It doesn’t get more open and airy than this!
Supporting the new roof will be new steel vertical supports that will hold a new large glulam beam in the center of the building running north and south. This beam will support the east and west roof trusses. The west roof trusses will be reused; the east trusses will be new.
The contractor spokesman—Ryan—from Union Corner Construction, explained their next steps. Through the end of October, their focus will be on the plumbing and electrical infrastructure. This means that all the pipes and cables will be run to their end points. The outlets, switches, lights, toilets, sinks, and other bits are not installed until after insulation and sheet rock installation.
The window contractor is also expected to install windows towards the end of the month.
We have all worked a very long time for this new, bigger, and better Ridgefield library. The evidence of our collective vision (and fortitude to see it through) is now incontrovertible. It’s happening, library lovers!
by Tevis Laspa
A little over ten percent of the renovation project is complete. You may not have seen much happening on the outside, but the demolition company, the Wrecking Crew, has been very busy on the inside of the building.
The interior has been reduced to the studs. The north hip roof will come off soon to extend the west roof line up to the sidewalk. The east roof will be removed in its entirety to raise the inside space approximately two feet.
The "skeleton" of the building
In addition to the demolition work, the same company is preparing the site for the plumbers. They have cut the floor to allow for new plumbing in the areas that need underground drain lines.
You may have noticed that Main Street was closed for a day or two just a while ago. A new two-inch water line was brought into the property. Plumbers were on site the day after Labor Day starting to put the new pipes in the ground.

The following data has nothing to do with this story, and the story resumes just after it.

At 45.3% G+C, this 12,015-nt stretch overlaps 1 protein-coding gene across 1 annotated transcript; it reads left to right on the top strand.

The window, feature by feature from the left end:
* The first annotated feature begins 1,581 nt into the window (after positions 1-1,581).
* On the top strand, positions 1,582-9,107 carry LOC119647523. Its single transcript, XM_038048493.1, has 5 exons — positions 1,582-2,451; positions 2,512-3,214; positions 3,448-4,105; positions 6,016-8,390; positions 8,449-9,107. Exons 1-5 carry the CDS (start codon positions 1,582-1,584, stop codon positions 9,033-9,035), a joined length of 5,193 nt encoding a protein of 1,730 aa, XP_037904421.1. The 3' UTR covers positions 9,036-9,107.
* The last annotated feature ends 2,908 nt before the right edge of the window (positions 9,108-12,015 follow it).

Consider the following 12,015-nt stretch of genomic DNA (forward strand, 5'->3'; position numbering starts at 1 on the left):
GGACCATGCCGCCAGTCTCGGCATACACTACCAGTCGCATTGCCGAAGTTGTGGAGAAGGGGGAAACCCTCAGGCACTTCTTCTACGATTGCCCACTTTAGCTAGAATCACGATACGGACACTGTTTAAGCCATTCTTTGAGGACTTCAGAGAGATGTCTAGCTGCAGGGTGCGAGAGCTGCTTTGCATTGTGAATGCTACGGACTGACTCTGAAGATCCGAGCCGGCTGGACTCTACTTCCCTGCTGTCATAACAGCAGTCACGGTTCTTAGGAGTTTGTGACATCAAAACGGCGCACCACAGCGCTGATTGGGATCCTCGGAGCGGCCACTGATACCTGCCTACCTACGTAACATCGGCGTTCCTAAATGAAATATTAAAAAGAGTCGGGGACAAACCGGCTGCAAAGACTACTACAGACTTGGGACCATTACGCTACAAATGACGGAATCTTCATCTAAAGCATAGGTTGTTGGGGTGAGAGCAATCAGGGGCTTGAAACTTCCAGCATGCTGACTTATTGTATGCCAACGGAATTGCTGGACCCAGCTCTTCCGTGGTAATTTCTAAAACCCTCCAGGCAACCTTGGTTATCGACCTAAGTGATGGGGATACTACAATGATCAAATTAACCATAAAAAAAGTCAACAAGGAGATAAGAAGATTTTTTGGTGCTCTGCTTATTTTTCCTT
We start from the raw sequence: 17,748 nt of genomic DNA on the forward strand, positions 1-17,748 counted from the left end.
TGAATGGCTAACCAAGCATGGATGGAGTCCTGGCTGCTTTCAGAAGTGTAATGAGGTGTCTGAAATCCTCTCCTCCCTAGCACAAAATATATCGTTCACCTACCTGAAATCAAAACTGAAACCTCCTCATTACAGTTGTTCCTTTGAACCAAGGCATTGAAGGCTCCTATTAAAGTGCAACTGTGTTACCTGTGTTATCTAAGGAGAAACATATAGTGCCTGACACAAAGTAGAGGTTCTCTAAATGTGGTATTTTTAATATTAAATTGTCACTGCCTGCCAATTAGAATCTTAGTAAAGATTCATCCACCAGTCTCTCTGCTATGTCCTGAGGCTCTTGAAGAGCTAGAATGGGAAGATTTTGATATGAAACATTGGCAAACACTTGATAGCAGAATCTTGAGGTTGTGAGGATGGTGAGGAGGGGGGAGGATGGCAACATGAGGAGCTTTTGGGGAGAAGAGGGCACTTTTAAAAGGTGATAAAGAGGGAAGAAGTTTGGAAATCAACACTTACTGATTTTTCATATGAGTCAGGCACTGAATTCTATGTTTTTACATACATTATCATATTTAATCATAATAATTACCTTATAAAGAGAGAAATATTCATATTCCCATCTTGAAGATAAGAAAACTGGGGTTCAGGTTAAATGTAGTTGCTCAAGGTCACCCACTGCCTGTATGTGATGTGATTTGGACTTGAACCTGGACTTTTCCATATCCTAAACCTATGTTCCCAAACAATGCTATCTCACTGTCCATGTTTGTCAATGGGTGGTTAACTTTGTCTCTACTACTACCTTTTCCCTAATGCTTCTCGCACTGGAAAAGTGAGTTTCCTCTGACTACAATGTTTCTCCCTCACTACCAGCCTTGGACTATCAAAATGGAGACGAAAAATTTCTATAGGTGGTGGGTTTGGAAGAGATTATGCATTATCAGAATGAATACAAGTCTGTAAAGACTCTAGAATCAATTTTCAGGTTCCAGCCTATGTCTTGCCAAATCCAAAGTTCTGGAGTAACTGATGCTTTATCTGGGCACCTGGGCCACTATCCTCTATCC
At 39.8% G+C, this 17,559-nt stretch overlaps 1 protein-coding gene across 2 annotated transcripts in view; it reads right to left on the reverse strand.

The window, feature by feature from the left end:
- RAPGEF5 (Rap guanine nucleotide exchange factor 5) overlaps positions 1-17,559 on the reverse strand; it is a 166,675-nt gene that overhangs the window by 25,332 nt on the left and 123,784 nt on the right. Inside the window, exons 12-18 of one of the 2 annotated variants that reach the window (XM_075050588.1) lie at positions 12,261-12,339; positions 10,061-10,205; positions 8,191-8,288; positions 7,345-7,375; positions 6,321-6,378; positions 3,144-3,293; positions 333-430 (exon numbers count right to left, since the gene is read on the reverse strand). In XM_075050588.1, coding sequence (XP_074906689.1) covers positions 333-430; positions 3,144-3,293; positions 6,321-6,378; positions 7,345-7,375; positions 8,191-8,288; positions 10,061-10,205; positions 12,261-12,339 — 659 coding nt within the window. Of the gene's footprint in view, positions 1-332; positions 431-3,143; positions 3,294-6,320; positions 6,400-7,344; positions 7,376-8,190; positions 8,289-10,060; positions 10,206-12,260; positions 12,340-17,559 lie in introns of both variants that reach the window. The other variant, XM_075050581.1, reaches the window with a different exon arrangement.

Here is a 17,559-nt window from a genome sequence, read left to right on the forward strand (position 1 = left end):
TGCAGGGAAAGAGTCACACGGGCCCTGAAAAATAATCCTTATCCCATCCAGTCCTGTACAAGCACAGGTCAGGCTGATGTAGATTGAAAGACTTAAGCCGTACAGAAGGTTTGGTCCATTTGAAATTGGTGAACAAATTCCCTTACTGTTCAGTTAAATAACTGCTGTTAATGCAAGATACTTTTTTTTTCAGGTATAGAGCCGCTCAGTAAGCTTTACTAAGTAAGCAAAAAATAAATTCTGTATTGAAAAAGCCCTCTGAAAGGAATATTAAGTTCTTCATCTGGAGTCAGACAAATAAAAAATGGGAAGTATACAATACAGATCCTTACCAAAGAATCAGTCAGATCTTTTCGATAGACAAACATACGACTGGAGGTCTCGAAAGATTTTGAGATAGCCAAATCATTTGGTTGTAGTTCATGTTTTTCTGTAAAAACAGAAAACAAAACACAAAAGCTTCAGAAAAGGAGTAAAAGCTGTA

Channels cut through the floor for underground plumbing
With every building project - especially a remodel of an existing building - unexpected or confounding issues will arise. One concern from the beginning was the contaminated ground water from Park Dry Cleaners. This contaminated water exists but is down eight feet. Since there are no excavations over four feet, there is no worry of coming into contact with this area. To date, all other issues arising from the remodel have been small and easily resolved.
Delivering this project within the 270-day time frame is something everyone is taking seriously. Activity was happening in the building during the Labor Day weekend and Labor Day. Library staff, Friends of Ridgefield Community Library, and everyone who has helped this dream become a reality should be quite pleased with this remarkable progress!
by Tevis Laspa
What’s happening to the Ridgefield Community Library?
The former Ridgefield Community Center/Library building is undergoing a major rebuild. A local design firm, Battle Ground architects Johansson-Wing completed the drawings a while ago. In addition to typical delays for permits and approvals, the 2020 pandemic deferred this project until now.
The demolition permit was issued by the City of Ridgefield to begin this renovation. Asbestos testing was completed, a security fence was installed Tuesday, August 16. An additional security fence was installed around the old Public works building across the street. This building will be used as construction HQ, equipment and raw material storage.
The demolition contractor, “The Wrecking Crew,” began their work Wednesday, August 19. Demolition should take about two weeks to complete. During this process, the power and water are shut off to the building.
FVRL facilities director David Josephson and Union Corner construction supervisor, Rick Samaduroff , discussing next steps.
The Ridgefield Library’s temporary location is the former Umpqua bank building on the corner of 3rd and Simmons.
Five years of planning, fundraising, and community support have led us to this point. Remember all those fun fundraisers when we gathered and laughed together? In this unprecedented time of isolation, let’s look forward together with enthusiasm to this community treasure!